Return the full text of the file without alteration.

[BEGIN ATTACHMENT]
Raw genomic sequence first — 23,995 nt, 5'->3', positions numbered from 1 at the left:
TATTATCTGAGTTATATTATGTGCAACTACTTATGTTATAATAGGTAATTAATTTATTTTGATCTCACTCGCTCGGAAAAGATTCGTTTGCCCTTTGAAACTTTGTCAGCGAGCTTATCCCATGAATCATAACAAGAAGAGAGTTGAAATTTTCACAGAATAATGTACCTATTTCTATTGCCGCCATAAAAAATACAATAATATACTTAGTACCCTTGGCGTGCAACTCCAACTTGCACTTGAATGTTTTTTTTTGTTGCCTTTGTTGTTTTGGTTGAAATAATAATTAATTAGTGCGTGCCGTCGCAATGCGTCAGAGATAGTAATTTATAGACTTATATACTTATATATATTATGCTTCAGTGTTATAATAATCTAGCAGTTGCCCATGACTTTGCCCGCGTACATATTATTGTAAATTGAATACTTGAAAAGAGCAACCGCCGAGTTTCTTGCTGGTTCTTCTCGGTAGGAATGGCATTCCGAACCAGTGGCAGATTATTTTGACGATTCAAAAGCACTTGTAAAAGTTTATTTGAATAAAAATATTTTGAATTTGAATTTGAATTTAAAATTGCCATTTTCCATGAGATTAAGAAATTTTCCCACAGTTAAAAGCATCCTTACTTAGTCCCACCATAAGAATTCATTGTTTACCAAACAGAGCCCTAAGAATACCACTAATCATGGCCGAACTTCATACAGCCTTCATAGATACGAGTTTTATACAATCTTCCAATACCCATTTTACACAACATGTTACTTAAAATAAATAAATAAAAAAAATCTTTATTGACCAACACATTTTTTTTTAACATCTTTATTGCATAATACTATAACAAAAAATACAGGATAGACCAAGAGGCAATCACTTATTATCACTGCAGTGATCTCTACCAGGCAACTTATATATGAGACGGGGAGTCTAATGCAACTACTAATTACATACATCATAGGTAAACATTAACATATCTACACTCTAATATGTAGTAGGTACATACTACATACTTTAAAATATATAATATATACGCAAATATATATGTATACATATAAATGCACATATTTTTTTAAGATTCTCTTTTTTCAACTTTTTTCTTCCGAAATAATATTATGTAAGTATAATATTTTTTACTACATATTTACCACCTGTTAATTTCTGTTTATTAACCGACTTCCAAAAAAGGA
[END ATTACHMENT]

Raw genomic sequence first — 23,995 nt, 5'->3', positions numbered from 1 at the left:
TATTATCTGAGTTATATTATGTGCAACTACTTATGTTATAATAGGTAATTAATTTATTTTGATCTCACTCGCTCGGAAAAGATTCGTTTGCCCTTTGAAACTTTGTCAGCGAGCTTATCCCATGAATCATAACAAGAAGAGAGTTGAAATTTTCACAGAATAATGTACCTATTTCTATTGCCGCCATAAAAAATACAATAATATACTTAGTACCCTTGGCGTGCAACTCCAACTTGCACTTGAATGTTTTTTTTTGTTGCCTTTGTTGTTTTGGTTGAAATAATAATTAATTAGTGCGTGCCGTCGCAATGCGTCAGAGATAGTAATTTATAGACTTATATACTTATATATATTATGCTTCAGTGTTATAATAATCTAGCAGTTGCCCATGACTTTGCCCGCGTACATATTATTGTAAATTGAATACTTGAAAAGAGCAACCGCCGAGTTTCTTGCTGGTTCTTCTCGGTAGGAATGGCATTCCGAACCAGTGGCAGATTATTTTGACGATTCAAAAGCACTTGTAAAAGTTTATTTGAATAAAAATATTTTGAATTTGAATTTGAATTTAAAATTGCCATTTTCCATGAGATTAAGAAATTTTCCCACAGTTAAAAGCATCCTTACTTAGTCCCACCATAAGAATTCATTGTTTACCAAACAGAGCCCTAAGAATACCACTAATCATGGCCGAACTTCATACAGCCTTCATAGATACGAGTTTTATACAATCTTCCAATACCCATTTTACACAACATGTTACTTAAAATAAATAAATAAAAAAAATCTTTATTGACCAACACATTTTTTTTTAACATCTTTATTGCATAATACTATAACAAAAAATACAGGATAGACCAAGAGGCAATCACTTATTATCACTGCAGTGATCTCTACCAGGCAACTTATATATGAGACGGGGAGTCTAATGCAACTACTAATTACATACATCATAGGTAAACATTAACATATCTACACTCTAATATGTAGTAGGTACATACTACATACTTTAAAATATATAATATATACGCAAATATATATGTATACATATAAATGCACATATTTTTTTAAGATTCTCTTTTTTCAACTTTTTTCTTCCGAAATAATATTATGTAAGTATAATATTTTTTACTACATATTTACCACCTGTTAATTTCTGTTTATTAACCGACTTCCAAAAAAGGA